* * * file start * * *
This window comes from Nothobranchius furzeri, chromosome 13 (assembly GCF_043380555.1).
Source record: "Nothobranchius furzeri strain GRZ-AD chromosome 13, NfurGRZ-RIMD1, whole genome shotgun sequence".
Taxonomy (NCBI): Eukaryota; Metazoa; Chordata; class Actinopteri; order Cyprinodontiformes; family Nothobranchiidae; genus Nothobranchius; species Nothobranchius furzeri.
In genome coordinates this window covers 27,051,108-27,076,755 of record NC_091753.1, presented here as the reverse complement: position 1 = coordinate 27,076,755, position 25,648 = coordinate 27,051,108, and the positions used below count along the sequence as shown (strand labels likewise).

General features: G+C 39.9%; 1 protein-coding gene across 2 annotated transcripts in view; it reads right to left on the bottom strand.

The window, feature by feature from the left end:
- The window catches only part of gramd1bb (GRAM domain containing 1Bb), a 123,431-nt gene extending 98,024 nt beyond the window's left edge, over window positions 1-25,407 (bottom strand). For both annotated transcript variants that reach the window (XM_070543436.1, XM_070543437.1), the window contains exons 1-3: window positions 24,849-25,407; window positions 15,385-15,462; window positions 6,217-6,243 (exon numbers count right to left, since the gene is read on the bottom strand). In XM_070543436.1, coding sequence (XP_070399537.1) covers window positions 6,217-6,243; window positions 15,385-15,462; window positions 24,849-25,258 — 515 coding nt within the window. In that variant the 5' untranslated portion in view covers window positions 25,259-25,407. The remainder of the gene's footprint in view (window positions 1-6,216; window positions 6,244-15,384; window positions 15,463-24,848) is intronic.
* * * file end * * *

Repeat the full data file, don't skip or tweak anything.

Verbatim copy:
This window comes from Nothobranchius furzeri, chromosome 13 (assembly GCF_043380555.1).
Source record: "Nothobranchius furzeri strain GRZ-AD chromosome 13, NfurGRZ-RIMD1, whole genome shotgun sequence".
Taxonomy (NCBI): Eukaryota; Metazoa; Chordata; class Actinopteri; order Cyprinodontiformes; family Nothobranchiidae; genus Nothobranchius; species Nothobranchius furzeri.
In genome coordinates this window covers 27,051,108-27,076,755 of record NC_091753.1, presented here as the reverse complement: position 1 = coordinate 27,076,755, position 25,648 = coordinate 27,051,108, and the positions used below count along the sequence as shown (strand labels likewise).

General features: G+C 39.9%; 1 protein-coding gene across 2 annotated transcripts in view; it reads right to left on the bottom strand.

The window, feature by feature from the left end:
- The window catches only part of gramd1bb (GRAM domain containing 1Bb), a 123,431-nt gene extending 98,024 nt beyond the window's left edge, over window positions 1-25,407 (bottom strand). For both annotated transcript variants that reach the window (XM_070543436.1, XM_070543437.1), the window contains exons 1-3: window positions 24,849-25,407; window positions 15,385-15,462; window positions 6,217-6,243 (exon numbers count right to left, since the gene is read on the bottom strand). In XM_070543436.1, coding sequence (XP_070399537.1) covers window positions 6,217-6,243; window positions 15,385-15,462; window positions 24,849-25,258 — 515 coding nt within the window. In that variant the 5' untranslated portion in view covers window positions 25,259-25,407. The remainder of the gene's footprint in view (window positions 1-6,216; window positions 6,244-15,384; window positions 15,463-24,848) is intronic.